People like to joke about bicep curls, but they’re a great accessory exercise to build upper-body strength. Plus, they have all sorts of variations, like the spider curl. Another way to spice up your standard bicep curl is to opt for preacher curls. In this blog, we’ll go over:
- What preacher curls are.
- How to do them.
- The benefits.
What are Preacher Curls?
Preacher curls put a spin on things by having you in a seated and immobile position. From here, you perform a standard bicep curl.
How to Do Preacher Curls
Let’s break this down into steps! To do this exercise, you’ll need some sort of weight. Dumbbells or an EZ curl bar will work best.
If you need help picking dumbbells, check out our dumbbell buying guide.
- Grab your weights and sit in a preacher bench, if your gym has it. If not, you can use a regular incline bench as a hack. (Keeping scrolling for a video demo below!)
- Your palms should be facing up. Extend your arms so that they’re straight. Engage your shoulders and core to help stabilize your body in this position. If your posture is suffering, you’re not engaged.
- Bring the weight toward your face/chest. At the top, squeeze.
- Release the weight back down to the starting position. This completes one rep.
Simple! Here’s how it looks in action.
If you don’t have a preacher-type bench, an incline bench will work. Here’s what it would look like:
The Benefits of Preacher Curls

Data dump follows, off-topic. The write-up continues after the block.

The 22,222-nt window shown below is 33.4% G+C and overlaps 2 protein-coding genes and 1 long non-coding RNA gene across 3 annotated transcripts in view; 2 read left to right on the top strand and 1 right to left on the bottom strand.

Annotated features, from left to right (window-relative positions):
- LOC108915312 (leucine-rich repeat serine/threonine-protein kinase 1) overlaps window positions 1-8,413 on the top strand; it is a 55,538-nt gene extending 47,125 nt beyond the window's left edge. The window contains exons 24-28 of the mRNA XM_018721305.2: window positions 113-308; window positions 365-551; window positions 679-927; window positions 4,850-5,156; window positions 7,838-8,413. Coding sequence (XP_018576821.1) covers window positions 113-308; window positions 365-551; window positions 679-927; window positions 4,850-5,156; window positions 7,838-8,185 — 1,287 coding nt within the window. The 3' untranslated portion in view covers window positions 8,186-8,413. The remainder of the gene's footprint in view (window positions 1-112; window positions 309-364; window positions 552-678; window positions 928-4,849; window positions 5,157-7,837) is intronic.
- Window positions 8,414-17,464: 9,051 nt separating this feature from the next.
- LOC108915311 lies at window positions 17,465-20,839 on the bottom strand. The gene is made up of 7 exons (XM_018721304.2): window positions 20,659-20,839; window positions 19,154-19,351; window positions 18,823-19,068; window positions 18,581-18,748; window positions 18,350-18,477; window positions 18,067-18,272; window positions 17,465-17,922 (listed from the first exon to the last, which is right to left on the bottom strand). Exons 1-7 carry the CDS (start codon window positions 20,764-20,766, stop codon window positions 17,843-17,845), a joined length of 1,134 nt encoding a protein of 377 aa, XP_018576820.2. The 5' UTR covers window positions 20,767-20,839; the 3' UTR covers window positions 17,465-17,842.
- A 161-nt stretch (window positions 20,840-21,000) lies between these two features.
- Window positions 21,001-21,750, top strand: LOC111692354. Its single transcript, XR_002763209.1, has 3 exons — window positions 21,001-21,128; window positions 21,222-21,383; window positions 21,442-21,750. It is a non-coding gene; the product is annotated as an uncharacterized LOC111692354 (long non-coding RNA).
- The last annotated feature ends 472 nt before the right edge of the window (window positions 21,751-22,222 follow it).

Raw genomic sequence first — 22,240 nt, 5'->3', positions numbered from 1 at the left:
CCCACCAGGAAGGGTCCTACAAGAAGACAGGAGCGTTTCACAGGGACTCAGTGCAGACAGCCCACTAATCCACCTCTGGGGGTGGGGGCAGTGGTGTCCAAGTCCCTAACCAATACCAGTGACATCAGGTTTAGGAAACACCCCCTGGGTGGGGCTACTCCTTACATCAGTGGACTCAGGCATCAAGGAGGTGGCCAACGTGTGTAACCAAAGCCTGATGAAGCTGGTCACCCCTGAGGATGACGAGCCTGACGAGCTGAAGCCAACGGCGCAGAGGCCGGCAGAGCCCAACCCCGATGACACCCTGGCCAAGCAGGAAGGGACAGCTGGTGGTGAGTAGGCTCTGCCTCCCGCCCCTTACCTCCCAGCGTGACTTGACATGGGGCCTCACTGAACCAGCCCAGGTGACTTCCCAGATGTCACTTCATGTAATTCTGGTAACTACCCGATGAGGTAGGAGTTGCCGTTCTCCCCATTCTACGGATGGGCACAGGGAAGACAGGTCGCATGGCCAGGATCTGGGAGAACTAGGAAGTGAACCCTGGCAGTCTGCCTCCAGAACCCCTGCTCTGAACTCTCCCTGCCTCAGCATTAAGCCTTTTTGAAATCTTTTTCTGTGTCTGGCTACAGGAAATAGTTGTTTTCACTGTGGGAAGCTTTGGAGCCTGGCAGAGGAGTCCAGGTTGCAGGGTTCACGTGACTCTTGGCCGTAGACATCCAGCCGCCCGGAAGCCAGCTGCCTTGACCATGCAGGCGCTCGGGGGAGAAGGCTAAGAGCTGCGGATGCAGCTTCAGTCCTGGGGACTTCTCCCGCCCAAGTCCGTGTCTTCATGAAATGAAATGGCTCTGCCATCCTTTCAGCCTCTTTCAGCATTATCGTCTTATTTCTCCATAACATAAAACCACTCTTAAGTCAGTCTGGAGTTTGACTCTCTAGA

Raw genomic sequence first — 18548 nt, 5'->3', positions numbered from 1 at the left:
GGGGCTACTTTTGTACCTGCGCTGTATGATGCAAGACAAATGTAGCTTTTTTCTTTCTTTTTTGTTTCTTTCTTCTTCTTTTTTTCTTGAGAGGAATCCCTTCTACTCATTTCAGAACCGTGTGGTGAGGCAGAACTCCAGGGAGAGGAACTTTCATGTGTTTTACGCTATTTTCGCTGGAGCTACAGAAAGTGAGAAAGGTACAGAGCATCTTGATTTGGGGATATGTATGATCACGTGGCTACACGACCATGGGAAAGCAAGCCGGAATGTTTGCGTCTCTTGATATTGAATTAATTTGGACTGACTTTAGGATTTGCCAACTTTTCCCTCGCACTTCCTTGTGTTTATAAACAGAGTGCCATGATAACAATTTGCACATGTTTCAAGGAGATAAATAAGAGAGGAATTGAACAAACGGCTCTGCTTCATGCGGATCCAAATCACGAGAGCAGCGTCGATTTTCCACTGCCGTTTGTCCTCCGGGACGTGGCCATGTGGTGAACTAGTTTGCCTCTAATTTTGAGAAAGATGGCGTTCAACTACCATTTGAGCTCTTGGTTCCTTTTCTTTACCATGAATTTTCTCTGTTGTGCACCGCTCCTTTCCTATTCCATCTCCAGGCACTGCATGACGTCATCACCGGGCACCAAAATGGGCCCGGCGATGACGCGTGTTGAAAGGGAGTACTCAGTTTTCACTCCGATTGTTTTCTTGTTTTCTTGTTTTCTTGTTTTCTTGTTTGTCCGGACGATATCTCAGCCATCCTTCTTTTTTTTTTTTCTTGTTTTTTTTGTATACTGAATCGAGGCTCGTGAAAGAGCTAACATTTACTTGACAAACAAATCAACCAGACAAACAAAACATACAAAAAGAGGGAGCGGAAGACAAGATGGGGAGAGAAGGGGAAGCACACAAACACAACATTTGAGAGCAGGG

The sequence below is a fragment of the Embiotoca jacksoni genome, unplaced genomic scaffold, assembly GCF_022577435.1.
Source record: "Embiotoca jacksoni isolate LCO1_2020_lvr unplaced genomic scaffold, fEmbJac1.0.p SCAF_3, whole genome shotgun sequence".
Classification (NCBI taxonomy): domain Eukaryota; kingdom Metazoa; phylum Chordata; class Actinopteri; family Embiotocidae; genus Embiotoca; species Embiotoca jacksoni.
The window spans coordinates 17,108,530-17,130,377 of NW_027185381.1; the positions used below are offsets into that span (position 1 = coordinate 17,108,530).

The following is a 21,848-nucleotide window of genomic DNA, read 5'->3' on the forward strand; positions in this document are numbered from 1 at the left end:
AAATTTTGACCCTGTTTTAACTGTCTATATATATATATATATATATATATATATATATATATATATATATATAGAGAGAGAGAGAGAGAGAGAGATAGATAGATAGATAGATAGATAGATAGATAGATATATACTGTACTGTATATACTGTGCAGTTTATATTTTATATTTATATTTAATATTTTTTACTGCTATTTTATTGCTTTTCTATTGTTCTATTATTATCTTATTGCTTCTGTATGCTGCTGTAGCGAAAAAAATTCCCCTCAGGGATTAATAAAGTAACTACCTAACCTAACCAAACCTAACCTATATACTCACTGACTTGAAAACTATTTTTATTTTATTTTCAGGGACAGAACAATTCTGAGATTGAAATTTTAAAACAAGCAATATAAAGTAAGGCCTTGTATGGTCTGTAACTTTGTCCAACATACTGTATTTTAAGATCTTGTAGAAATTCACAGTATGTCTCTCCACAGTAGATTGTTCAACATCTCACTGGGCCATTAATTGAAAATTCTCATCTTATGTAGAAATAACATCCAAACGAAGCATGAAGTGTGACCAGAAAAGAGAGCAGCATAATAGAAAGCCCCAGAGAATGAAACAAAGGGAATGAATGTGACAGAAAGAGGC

You probably already guessed it: Preacher curls are excellent for bicep gains. However, because you need to engage other muscles to stabilize your position, you’re also targeting your shoulders, back, and abdominals. Bonus! To make the most of this, remember that while the rest of your body should be engaged, it should not be moving.
Remember what we talked about regarding concentric vs eccentric movements. Both matter and will help you get stronger. So, don’t rush the preacher curl! Take your time and do it slowly and under control.
A Few Variations
The main variations of preacher curls involve changing the way your palm is facing, as you see in the video above. If your palm is facing down (overhand), you’re going to target your forearm. And if you turn your palm inward (facing the side), you’re going to target the muscle in between your bicep and tricep.
You can also focus on one arm at a time, as in the video above.
Another option? Turn this into tempo work! This means you slow down a portion (or all) of the movement. For example, you could lower the weight for a count of three before lifting it back to its starting position. Spending more time under tension equates to bigger gains. We call that a win.
Want to tone your arms further? Check out more of our go-to dumbbell arm exercises.